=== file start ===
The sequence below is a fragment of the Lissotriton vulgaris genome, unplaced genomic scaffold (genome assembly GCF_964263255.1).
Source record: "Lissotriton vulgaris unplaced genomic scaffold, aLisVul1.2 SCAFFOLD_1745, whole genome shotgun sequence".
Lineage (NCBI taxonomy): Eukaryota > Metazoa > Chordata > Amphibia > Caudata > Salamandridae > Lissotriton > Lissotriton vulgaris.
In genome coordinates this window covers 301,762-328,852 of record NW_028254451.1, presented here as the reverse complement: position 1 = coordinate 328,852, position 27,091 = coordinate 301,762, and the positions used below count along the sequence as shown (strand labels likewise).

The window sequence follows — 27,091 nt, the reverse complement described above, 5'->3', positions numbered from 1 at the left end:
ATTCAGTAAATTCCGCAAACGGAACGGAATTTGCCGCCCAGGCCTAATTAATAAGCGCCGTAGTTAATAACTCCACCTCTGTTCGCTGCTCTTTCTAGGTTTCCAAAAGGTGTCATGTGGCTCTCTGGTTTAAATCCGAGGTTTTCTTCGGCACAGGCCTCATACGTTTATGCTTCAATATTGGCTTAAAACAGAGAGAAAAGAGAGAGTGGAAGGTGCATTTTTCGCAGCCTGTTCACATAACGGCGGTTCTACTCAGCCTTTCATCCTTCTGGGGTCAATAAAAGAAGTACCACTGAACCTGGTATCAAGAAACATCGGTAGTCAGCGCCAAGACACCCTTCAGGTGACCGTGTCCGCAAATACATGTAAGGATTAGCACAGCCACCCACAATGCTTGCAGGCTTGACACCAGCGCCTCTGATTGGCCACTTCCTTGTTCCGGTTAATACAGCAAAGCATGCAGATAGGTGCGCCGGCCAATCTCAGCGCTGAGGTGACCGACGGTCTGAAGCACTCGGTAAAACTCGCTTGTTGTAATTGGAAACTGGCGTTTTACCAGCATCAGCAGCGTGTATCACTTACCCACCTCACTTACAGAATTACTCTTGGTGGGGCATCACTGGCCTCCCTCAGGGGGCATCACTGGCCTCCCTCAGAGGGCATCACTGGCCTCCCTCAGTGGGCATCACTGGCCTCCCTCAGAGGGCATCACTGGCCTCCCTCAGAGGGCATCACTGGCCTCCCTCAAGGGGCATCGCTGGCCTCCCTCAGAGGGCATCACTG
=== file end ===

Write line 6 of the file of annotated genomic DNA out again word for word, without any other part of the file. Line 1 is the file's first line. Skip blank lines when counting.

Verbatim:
ATTCAGTAAATTCCGCAAACGGAACGGAATTTGCCGCCCAGGCCTAATTAATAAGCGCCGTAGTTAATAACTCCACCTCTGTTCGCTGCTCTTTCTAGGTTTCCAAAAGGTGTCATGTGGCTCTCTGGTTTAAATCCGAGGTTTTCTTCGGCACAGGCCTCATACGTTTATGCTTCAATATTGGCTTAAAACAGAGAGAAAAGAGAGAGTGGAAGGTGCATTTTTCGCAGCCTGTTCACATAACGGCGGTTCTACTCAGCCTTTCATCCTTCTGGGGTCAATAAAAGAAGTACCACTGAACCTGGTATCAAGAAACATCGGTAGTCAGCGCCAAGACACCCTTCAGGTGACCGTGTCCGCAAATACATGTAAGGATTAGCACAGCCACCCACAATGCTTGCAGGCTTGACACCAGCGCCTCTGATTGGCCACTTCCTTGTTCCGGTTAATACAGCAAAGCATGCAGATAGGTGCGCCGGCCAATCTCAGCGCTGAGGTGACCGACGGTCTGAAGCACTCGGTAAAACTCGCTTGTTGTAATTGGAAACTGGCGTTTTACCAGCATCAGCAGCGTGTATCACTTACCCACCTCACTTACAGAATTACTCTTGGTGGGGCATCACTGGCCTCCCTCAGGGGGCATCACTGGCCTCCCTCAGAGGGCATCACTGGCCTCCCTCAGTGGGCATCACTGGCCTCCCTCAGAGGGCATCACTGGCCTCCCTCAGAGGGCATCACTGGCCTCCCTCAAGGGGCATCGCTGGCCTCCCTCAGAGGGCATCACTG